The editorial categories are research topics that have guided researchers during the recovery phase and continue to be the impetus behind the Documents Project’s digital archive and the Critical Documents book series. Developed by the project’s Editorial Board, each of the teams analyzed this framework and adapted it to their local contexts in developing their research objectives and work plans during the Recovery Phase. Learn more on the Editorial Framework page.
Art critic Raquel Tibol questions the writer Luis Cardoza y Aragón and four artists from the second generation of the Mexican School of painting–Raúl Anguiano, Alberto Beltrán, Leopoldo Méndez, and José Chávez Morado—about the letter signed by José Luis Cuevas that appeared in the same supplement, Novedades, a week earlier. While Cardoza y Aragón acknowledges the right of young people to express themselves (even though he disagrees when it is done from outside the country), the other painters accuse Cuevas of being self-centered and paranoid and undeserving of the success he has achieved in the United States, where “dubious prestige is forged ‘made in Pan American Union [sic].’”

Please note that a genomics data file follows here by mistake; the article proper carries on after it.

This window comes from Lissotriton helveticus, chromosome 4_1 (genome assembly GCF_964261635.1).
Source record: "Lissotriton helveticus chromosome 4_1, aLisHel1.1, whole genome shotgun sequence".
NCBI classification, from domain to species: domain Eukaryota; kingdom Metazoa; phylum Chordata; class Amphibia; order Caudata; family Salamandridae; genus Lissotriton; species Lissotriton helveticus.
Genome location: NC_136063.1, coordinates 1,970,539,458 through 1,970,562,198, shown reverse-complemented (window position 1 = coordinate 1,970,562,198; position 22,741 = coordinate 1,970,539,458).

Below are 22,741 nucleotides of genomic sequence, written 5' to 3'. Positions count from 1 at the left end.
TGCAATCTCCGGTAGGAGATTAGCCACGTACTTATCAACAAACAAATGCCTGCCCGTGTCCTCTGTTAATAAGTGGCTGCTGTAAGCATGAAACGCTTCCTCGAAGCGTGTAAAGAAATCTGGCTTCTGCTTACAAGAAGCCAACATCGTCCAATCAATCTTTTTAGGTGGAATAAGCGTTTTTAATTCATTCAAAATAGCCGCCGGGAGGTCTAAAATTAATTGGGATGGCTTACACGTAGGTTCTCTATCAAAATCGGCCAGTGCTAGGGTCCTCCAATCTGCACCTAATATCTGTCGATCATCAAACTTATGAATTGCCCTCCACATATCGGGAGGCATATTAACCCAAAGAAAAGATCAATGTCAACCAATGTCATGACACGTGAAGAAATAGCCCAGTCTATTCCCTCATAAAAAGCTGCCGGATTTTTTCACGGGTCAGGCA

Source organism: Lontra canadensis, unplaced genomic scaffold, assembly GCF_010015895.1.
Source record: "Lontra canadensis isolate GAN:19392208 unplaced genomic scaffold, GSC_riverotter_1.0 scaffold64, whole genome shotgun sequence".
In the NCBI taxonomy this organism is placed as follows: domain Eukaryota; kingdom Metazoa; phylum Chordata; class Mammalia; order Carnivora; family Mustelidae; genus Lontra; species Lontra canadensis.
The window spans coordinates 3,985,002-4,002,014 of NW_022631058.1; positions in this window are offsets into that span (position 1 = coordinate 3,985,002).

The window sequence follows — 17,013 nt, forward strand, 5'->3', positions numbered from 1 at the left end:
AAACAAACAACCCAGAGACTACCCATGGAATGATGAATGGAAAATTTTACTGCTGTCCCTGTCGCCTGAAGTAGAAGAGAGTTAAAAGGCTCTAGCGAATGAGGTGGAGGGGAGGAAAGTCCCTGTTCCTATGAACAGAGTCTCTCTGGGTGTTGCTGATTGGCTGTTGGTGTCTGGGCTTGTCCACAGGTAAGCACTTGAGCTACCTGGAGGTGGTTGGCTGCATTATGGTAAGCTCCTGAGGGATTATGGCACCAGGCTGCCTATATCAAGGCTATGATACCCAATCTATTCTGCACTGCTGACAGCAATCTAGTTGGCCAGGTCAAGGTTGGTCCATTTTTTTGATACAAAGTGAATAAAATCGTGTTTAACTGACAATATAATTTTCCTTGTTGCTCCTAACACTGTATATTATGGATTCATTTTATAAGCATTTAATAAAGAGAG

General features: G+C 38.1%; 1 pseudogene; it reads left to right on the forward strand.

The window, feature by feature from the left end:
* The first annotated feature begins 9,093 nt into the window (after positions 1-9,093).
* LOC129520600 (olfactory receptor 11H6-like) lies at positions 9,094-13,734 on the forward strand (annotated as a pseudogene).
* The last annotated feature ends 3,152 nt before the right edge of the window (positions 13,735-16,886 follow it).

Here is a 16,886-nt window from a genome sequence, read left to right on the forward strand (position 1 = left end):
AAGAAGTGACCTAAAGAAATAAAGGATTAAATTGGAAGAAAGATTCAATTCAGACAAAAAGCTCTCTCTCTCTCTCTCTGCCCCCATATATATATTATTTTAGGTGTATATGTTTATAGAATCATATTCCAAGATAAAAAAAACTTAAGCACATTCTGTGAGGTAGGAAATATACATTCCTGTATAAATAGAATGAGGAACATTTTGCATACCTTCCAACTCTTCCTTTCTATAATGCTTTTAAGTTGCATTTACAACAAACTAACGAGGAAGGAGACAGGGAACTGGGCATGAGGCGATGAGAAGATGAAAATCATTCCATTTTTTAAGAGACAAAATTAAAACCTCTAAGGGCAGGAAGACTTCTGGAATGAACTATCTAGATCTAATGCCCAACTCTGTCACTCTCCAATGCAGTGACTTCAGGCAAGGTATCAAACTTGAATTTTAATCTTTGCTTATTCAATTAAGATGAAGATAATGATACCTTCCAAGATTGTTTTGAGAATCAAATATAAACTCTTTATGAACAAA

The visual artists interviewed by Raquel Tibol (1923–2008)—who at the time was an ardent champion of the figurative Mexican School—agreed to the need for a discussion about contemporary local painting. In fact, since the end of the previous year, following the death of Diego Rivera (1886–1957), the press was constantly questioning the relevance of the movement led by the artist from Guanajuato. This was not merely a response to the demise of its major exponent; it was also a response to the cultural politics that, from the United States, were being promoted for Latin America. Mexico in particular boasted a pictorial movement with an ideological baggage that was, without question, unacceptable during the Cold War. That, at least, is how Alberto Beltrán framed it in this article, adding, in a reference to José Luis Cuevas (b. 1934), that anti-Communist declarations (most especially when coming from a Latin American) were very much welcomed in the United States.